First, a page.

African countries have committed to migrating to digital broadcasting by June 2015. It will be a costly process and it is not clear who will benefit — or where the resources needed to make the transition will come from.
African countries have committed to migrating to digital broadcasting by June 2015. It will be a costly process and it is not clear who will benefit — or where the resources needed to make the transition will come from. A new website provides independent information for policy-makers about making the transition and reports on digital migration in Ghana, Nigeria and Senegal.
Although the political significance of piracy as a form of rebellion in South Africa has mostly dropped away in the post-Apartheid era, “the sharply racialised patterns of inequality and access to media have not,” says a new book that looks at the prevalence of media piracy, how it is organised, and why people buy pirated goods or work in the black market. The book collects case studies from various countries including a chapter on South Africa by APC. The case study of Hanover Park, a township outside Cape Town, reveals that watching pirated films brings families together. And more importantly, allows people with limited means the opportunity to access information and culture they would otherwise not be able to afford, bridging the social gap between the different social classes and making them be a part of a global conversation.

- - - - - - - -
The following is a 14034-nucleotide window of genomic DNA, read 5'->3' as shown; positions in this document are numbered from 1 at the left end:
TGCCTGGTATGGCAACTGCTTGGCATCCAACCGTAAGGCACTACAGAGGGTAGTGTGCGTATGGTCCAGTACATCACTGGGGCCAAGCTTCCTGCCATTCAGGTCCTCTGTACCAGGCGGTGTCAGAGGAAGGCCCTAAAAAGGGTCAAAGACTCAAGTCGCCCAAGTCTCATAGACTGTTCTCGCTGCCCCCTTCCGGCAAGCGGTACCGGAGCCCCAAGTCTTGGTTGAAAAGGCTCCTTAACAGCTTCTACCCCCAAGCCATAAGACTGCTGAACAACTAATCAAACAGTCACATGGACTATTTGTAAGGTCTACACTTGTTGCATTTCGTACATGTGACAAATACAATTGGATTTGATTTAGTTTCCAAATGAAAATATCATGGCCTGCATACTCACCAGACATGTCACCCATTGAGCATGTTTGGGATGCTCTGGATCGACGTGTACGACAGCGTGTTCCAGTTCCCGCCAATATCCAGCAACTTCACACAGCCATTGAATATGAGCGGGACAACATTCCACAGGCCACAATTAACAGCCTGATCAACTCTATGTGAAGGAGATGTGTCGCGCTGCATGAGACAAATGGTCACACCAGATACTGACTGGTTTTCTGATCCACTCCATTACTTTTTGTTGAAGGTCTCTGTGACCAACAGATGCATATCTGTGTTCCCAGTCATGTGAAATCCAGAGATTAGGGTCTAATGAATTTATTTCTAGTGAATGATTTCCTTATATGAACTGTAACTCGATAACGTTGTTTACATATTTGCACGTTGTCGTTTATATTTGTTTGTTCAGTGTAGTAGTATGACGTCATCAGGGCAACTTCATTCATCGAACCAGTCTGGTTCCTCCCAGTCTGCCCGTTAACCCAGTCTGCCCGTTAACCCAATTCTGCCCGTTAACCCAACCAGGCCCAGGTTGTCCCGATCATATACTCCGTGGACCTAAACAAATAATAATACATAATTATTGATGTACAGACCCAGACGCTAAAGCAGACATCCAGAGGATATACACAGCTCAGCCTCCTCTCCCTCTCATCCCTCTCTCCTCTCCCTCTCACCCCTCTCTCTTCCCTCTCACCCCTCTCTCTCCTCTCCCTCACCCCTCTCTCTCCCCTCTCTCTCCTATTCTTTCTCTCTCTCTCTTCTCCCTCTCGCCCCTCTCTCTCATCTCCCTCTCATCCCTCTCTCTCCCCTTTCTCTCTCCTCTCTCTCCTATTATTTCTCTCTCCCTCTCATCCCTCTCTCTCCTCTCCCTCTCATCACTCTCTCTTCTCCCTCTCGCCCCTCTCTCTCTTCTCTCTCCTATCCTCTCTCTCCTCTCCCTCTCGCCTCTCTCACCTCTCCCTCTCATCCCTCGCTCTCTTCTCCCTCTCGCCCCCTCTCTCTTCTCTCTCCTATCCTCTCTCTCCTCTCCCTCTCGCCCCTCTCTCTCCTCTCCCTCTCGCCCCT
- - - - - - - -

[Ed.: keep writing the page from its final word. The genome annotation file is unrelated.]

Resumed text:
Poverty and social inequity in South Africa have shaped the development of media culture and distribution in the country. Low incomes in a country where one-third of the population lives on less than one dollar a day, high prices for commercial DVDs and Cds and a widespread advertising culture have created a high demand for media goods which are not easily obtained legally for the great majority of South Africans. Making pirated disks, books and online digital formats the desirable alternative. A new study on media piracy Media Piracy in Emerging Economies examines why piracy has come to be so widespread world-wide, the reasons why it persists and looks at the future. APC is the contributor for the South African chapter.
“Open spectrum is important because access is important” says Steve Song, telecommunications fellow at the Shuttleworth Foundation in an interview with APCNews. But in South Africa, the problem is not lack of access – it’s that access is not affordable. Freeing up wireless spectrum, such as television white spaces —the space between channels— or making more information available on spectrum that is currently not in use could help to make affordable access a reality. Song is the author of a new country survey report commissioned by APC in which he explores how spectrum is currently managed in South Africa, and the barriers that are blocking availability.
Prior to 1994, spectrum in South Africa was managed by the state body responsible for its implementation. Thus broadcast spectrum was managed by the South African Broadcasting Corporation (SABC) and telecommunications spectrum managed by the state telecommunications provider, Telkom. This was generally uncontentious because, prior to the rise of mobile telecommunications and wireless broadband, the availability of spectrum significantly exceeded its demand.
Training Workshop: Enterprise Modelling for Non-Profit Sustainability and Social Entrepreneurship
Ungana-Afrika proudly presents a training workshop that will provide participants with the knowledge and tools to define how their organisation can be sustainable and create value while generating revenues.
Date: 21-22 February 2011
Venue: Sunnyside Park Hotel, Parktown, Johannesburg